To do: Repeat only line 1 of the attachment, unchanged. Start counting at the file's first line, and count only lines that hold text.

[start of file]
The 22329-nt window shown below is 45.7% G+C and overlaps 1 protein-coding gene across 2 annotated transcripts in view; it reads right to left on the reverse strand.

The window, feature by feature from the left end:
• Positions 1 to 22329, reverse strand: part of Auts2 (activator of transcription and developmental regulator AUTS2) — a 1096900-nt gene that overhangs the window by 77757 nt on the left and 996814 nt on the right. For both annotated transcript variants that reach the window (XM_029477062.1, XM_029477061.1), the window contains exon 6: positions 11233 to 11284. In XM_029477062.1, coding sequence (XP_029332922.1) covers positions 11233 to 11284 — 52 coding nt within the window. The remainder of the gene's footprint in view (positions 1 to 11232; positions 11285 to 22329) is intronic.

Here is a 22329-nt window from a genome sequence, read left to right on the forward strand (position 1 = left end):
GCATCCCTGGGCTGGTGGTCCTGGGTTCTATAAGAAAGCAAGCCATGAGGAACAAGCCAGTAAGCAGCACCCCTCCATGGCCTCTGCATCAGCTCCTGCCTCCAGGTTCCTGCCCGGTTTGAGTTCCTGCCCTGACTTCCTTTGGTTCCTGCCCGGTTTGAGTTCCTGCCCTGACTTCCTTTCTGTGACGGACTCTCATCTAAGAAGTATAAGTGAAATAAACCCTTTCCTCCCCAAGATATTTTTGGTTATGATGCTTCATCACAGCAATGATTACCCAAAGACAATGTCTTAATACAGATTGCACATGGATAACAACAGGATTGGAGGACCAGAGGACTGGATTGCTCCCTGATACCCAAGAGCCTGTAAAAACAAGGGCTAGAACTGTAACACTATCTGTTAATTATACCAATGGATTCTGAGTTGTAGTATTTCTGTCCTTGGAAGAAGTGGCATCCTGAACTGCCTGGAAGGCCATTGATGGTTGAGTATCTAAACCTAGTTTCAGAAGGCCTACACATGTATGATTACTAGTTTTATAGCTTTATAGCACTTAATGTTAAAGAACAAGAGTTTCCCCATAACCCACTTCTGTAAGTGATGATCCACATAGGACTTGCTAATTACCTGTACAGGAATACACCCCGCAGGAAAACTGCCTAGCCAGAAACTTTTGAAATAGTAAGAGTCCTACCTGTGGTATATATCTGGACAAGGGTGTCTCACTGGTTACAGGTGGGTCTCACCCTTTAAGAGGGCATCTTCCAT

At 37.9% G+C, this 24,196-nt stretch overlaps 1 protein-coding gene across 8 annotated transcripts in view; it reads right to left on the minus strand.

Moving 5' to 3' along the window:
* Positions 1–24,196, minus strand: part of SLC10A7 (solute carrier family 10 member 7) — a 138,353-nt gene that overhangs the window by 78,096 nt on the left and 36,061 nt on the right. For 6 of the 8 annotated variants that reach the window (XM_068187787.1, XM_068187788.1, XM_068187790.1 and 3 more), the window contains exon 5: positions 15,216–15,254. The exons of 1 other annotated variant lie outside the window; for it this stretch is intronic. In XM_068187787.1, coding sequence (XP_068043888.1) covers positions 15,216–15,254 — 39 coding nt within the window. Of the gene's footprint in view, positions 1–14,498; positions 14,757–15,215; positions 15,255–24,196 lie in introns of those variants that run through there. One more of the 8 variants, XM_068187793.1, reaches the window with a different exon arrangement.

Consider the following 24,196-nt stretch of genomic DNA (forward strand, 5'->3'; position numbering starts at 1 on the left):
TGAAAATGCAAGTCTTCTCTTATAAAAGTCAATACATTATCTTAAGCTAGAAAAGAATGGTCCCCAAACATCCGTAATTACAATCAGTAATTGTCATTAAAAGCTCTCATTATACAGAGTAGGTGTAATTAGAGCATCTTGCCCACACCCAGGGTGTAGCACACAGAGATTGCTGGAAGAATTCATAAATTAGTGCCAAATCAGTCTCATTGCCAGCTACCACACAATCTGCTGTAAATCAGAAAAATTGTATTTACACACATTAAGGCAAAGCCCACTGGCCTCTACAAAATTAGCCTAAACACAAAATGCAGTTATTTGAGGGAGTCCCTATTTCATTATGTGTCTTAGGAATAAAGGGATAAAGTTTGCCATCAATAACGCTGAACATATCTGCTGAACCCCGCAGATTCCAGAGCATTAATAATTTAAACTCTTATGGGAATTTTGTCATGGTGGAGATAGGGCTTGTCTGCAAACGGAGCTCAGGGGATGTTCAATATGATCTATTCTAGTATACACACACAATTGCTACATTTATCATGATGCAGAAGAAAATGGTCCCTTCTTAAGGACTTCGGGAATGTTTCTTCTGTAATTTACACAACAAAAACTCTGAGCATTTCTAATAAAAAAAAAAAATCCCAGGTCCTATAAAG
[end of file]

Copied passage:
The 22329-nt window shown below is 45.7% G+C and overlaps 1 protein-coding gene across 2 annotated transcripts in view; it reads right to left on the reverse strand.